Where I Belong

“Anyone can achieve their fullest potential. Who we are might be predetermined, but the path we follow is always of our own choosing. We should never allow our fears or the expectations of others to set the frontiers of our destiny. Your destiny can’t be changed but, it can be challenged. Every man is born as many men and dies as a single one.”

― Martin Heidegger

We all become who we were meant to become. I firmly believe that because I firmly believe in a God who intends the lives of all people to serve a purpose. And while I believe each person makes his/her own choices (and bears the weight of the consequences), it is also incumbent upon each of us to figure out where (and who) we are supposed to be in this world — and sometimes, an integral part of that is determining where we do not belong.

“What did you ever do to change the world?” asked Trevor, the young boy in the film Pay It Forward. I ask myself that question every day, and that is why I do what I do.

It would be the preference of many people that I remain silent. It would be the preference of many people that I — a convicted felon and societal castaway — remain unseen and unheard, cowering in the dark corners of anonymity — saying nothing, doing nothing, being nothing.

But I refuse. I refuse to allow my shame to cripple me and weigh me down — that’s why I carry guilt.

Instead, my shame motivates me. My shame gives me the drive to change the way the American educational system views the issue of unlawful teacher/student relationships — the very issue to which I tragically contributed. My shame gives me the drive to step forward into the face of ridicule and try to change the world.

I am guilty. I am very guilty. But that does not mean I must be condemned to a life of silent excommunication when I have the ability, the knowledge, and the voice to step forward and make a difference.

I once came across a Tweet from a random former student of mine (who makes it a peculiar habit to trash me online whenever she gets the chance, for some odd reason), and it read, “Why are we giving offenders a voice?”

And here’s my answer: To change the world!

Who better than me knows why teachers have relationships with students? Not only did I experience it, but I’ve spent several years researching and studying the epidemic as well. Essentially, I am now one of the leading experts on the issue because I present a perspective beyond what any researcher has ever provided. And with that knowledge, I can make a difference! I can keep this from happening! I can provide the tools needed to catch the teachers committing these horrible crimes!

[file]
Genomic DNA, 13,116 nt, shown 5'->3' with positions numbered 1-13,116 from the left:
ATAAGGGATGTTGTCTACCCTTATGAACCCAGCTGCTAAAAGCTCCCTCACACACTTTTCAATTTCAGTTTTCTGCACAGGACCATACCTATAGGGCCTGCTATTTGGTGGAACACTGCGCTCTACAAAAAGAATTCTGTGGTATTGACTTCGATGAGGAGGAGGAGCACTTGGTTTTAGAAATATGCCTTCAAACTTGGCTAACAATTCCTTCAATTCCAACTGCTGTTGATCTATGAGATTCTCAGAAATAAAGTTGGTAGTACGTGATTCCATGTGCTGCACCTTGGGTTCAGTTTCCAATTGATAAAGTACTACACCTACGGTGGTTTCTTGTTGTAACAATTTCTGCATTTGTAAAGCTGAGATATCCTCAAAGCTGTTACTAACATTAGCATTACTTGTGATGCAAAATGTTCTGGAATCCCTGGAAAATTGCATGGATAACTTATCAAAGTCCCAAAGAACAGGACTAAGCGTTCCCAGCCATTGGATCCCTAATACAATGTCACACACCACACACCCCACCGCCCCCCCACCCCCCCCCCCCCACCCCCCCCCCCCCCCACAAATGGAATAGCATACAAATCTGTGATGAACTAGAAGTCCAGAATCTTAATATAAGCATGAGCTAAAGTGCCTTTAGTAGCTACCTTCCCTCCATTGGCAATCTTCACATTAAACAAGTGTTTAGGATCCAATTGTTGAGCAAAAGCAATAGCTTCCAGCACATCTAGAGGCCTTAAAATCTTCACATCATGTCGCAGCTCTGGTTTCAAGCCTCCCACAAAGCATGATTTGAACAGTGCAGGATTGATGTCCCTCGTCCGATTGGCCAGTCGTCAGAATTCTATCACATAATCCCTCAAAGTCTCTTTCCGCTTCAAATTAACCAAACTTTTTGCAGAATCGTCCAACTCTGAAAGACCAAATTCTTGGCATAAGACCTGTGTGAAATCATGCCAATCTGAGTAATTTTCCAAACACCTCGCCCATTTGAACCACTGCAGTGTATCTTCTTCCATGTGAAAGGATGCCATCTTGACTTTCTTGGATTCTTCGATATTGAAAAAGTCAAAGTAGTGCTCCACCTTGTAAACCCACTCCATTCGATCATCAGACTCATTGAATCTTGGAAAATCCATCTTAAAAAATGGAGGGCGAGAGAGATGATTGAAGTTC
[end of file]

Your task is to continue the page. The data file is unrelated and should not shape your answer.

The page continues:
However, society would have me simply sit down and shut up. They don’t think I should be speaking because I’ve made destructive choices in my life. But my question to society is this: Isn’t this what we want criminals to do? I committed a crime, went to prison, and was released. Please explain to me exactly what is wrong with me stepping forward and taking a stance against the crime I committed. Obviously, I shouldn’t have done it in the first place, but there’s nothing I can do to change the past. The future, however, is full of possibilities.

So I refuse to remain in the shadows of shame and anonymity. That is not where I belong. God gave me the gifts of writing and public speaking, and it is now my responsibility to use those gifts to change the world. Grandiose, I know. But not untrue.

In the face of my past failures, I firmly believe I am destined for future greatness — but not greatness for me; greatness for others.

So where do I belong? I belong at a podium, speaking the truth to those who need to hear it. I belong at a keyboard, typing the words that need to be read. Just because my past has been a failure does not mean my future is entirely hopeless.

Why can’t I still do good in the world? And why do people not want me to do good in the world?

I don’t know. Perhaps I’ll never know. Perhaps their hatred of me (because of my past) cannot be overcome, no matter how many speeches I make, books I write, or perspectives I change. But that does not mean I will stop trying.

Until I breathe my last breath, I will spend every moment striving to do the next right thing. Because, in my heart, I know I owe that to the people I’ve hurt.

That is where I belong: Somewhere, sometime, somehow, doing the next right thing.


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